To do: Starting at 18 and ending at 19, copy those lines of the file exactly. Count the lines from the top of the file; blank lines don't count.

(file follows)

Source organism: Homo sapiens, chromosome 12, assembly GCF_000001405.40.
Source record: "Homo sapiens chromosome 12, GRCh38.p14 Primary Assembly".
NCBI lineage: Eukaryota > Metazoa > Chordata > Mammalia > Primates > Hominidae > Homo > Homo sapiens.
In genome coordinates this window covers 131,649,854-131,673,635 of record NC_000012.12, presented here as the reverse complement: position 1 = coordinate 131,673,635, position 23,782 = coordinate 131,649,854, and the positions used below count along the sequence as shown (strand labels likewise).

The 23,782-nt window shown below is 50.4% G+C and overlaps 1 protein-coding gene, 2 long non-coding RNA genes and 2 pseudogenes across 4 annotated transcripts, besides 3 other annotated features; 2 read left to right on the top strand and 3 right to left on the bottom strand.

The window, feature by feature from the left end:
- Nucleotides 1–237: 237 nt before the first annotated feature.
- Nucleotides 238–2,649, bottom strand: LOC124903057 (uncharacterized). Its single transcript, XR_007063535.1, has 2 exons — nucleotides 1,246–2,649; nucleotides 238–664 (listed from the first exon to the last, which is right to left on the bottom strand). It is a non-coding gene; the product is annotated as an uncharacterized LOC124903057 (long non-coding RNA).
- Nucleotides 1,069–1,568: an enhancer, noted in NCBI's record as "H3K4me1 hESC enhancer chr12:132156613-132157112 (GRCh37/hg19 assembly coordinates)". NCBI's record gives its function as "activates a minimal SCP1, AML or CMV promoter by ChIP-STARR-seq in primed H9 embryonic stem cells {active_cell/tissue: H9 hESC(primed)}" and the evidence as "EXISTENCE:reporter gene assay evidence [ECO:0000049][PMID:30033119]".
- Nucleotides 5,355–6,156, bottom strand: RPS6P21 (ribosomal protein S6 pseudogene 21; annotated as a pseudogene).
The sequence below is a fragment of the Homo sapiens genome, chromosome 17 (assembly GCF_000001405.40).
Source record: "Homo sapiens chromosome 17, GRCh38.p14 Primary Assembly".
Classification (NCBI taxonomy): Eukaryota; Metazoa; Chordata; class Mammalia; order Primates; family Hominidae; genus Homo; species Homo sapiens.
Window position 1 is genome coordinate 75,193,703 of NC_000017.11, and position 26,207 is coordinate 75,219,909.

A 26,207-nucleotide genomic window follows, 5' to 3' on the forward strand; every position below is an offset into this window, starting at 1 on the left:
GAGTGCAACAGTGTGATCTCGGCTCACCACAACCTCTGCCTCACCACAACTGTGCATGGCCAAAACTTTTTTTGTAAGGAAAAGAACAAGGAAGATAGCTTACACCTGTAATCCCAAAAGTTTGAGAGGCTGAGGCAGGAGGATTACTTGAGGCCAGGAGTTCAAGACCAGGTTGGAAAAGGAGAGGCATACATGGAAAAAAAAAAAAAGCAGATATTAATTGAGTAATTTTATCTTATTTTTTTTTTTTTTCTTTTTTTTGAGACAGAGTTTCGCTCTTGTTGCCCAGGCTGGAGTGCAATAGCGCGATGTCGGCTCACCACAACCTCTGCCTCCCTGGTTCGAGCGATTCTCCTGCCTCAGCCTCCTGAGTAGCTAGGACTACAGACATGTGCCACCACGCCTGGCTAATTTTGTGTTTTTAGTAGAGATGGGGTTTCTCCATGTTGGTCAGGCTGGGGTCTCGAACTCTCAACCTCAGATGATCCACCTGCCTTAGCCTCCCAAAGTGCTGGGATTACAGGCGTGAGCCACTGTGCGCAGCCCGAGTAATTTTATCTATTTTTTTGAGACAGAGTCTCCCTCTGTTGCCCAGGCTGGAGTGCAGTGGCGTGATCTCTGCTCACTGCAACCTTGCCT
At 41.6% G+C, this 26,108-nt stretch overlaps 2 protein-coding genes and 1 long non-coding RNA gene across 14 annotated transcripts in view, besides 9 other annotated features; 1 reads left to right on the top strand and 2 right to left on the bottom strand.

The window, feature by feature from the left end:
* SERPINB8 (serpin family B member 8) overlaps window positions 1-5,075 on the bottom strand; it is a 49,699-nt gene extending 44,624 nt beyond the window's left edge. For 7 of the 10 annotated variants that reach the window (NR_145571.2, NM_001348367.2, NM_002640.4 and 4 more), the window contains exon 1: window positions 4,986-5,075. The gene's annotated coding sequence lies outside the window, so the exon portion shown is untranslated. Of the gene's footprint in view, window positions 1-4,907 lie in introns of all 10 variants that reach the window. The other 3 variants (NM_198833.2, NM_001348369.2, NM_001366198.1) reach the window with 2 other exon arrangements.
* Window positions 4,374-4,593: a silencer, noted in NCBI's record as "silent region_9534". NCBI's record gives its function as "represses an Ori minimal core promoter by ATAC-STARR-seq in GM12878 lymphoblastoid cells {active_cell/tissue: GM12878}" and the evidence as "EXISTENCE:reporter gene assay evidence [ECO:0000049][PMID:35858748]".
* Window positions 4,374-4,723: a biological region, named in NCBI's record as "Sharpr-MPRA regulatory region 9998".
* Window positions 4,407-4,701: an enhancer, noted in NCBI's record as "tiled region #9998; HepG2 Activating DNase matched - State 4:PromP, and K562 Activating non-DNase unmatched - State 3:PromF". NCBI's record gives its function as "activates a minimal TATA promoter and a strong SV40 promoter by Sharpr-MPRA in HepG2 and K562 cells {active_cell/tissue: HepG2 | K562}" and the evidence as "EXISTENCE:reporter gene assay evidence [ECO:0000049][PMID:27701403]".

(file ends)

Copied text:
The window, feature by feature from the left end:
* SERPINB8 (serpin family B member 8) overlaps window positions 1-5,075 on the bottom strand; it is a 49,699-nt gene extending 44,624 nt beyond the window's left edge. For 7 of the 10 annotated variants that reach the window (NR_145571.2, NM_001348367.2, NM_002640.4 and 4 more), the window contains exon 1: window positions 4,986-5,075. The gene's annotated coding sequence lies outside the window, so the exon portion shown is untranslated. Of the gene's footprint in view, window positions 1-4,907 lie in introns of all 10 variants that reach the window. The other 3 variants (NM_198833.2, NM_001348369.2, NM_001366198.1) reach the window with 2 other exon arrangements.